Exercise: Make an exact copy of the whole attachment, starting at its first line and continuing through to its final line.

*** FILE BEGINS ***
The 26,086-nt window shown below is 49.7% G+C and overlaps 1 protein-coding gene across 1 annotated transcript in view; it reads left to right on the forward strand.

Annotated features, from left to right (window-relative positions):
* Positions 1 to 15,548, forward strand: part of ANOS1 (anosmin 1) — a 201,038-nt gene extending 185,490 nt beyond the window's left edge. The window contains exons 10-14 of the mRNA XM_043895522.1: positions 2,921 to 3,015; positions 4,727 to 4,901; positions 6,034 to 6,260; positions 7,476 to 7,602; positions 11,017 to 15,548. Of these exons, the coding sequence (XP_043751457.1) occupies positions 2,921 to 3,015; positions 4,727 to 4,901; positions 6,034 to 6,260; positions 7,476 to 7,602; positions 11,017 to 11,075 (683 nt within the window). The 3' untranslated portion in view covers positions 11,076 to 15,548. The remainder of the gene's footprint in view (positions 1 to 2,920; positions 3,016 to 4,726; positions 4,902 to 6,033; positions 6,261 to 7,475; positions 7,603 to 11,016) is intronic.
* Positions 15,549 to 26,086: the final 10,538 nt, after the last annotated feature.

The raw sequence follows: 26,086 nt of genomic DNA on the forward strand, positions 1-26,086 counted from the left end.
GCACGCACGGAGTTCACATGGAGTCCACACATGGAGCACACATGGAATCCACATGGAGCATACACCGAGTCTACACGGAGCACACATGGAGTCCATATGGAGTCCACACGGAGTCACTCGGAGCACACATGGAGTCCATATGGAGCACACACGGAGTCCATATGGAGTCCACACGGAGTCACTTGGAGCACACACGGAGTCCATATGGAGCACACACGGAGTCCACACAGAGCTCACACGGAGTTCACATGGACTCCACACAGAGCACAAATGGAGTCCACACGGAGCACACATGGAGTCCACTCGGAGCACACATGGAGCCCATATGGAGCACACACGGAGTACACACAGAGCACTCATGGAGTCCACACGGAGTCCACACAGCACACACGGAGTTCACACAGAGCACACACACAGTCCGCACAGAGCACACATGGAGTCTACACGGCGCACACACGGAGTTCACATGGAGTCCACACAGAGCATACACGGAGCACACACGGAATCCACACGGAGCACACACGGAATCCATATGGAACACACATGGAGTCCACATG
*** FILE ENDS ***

The 26,086-nt window shown below is 49.7% G+C and overlaps 1 protein-coding gene across 1 annotated transcript in view; it reads left to right on the forward strand.

Annotated features, from left to right (window-relative positions):
* Positions 1 to 15,548, forward strand: part of ANOS1 (anosmin 1) — a 201,038-nt gene extending 185,490 nt beyond the window's left edge. The window contains exons 10-14 of the mRNA XM_043895522.1: positions 2,921 to 3,015; positions 4,727 to 4,901; positions 6,034 to 6,260; positions 7,476 to 7,602; positions 11,017 to 15,548. Of these exons, the coding sequence (XP_043751457.1) occupies positions 2,921 to 3,015; positions 4,727 to 4,901; positions 6,034 to 6,260; positions 7,476 to 7,602; positions 11,017 to 11,075 (683 nt within the window). The 3' untranslated portion in view covers positions 11,076 to 15,548. The remainder of the gene's footprint in view (positions 1 to 2,920; positions 3,016 to 4,726; positions 4,902 to 6,033; positions 6,261 to 7,475; positions 7,603 to 11,016) is intronic.
* Positions 15,549 to 26,086: the final 10,538 nt, after the last annotated feature.

The raw sequence follows: 26,086 nt of genomic DNA on the forward strand, positions 1-26,086 counted from the left end.
GCACGCACGGAGTTCACATGGAGTCCACACATGGAGCACACATGGAATCCACATGGAGCATACACCGAGTCTACACGGAGCACACATGGAGTCCATATGGAGTCCACACGGAGTCACTCGGAGCACACATGGAGTCCATATGGAGCACACACGGAGTCCATATGGAGTCCACACGGAGTCACTTGGAGCACACACGGAGTCCATATGGAGCACACACGGAGTCCACACAGAGCTCACACGGAGTTCACATGGACTCCACACAGAGCACAAATGGAGTCCACACGGAGCACACATGGAGTCCACTCGGAGCACACATGGAGCCCATATGGAGCACACACGGAGTACACACAGAGCACTCATGGAGTCCACACGGAGTCCACACAGCACACACGGAGTTCACACAGAGCACACACACAGTCCGCACAGAGCACACATGGAGTCTACACGGCGCACACACGGAGTTCACATGGAGTCCACACAGAGCATACACGGAGCACACACGGAATCCACACGGAGCACACACGGAATCCATATGGAACACACATGGAGTCCACATG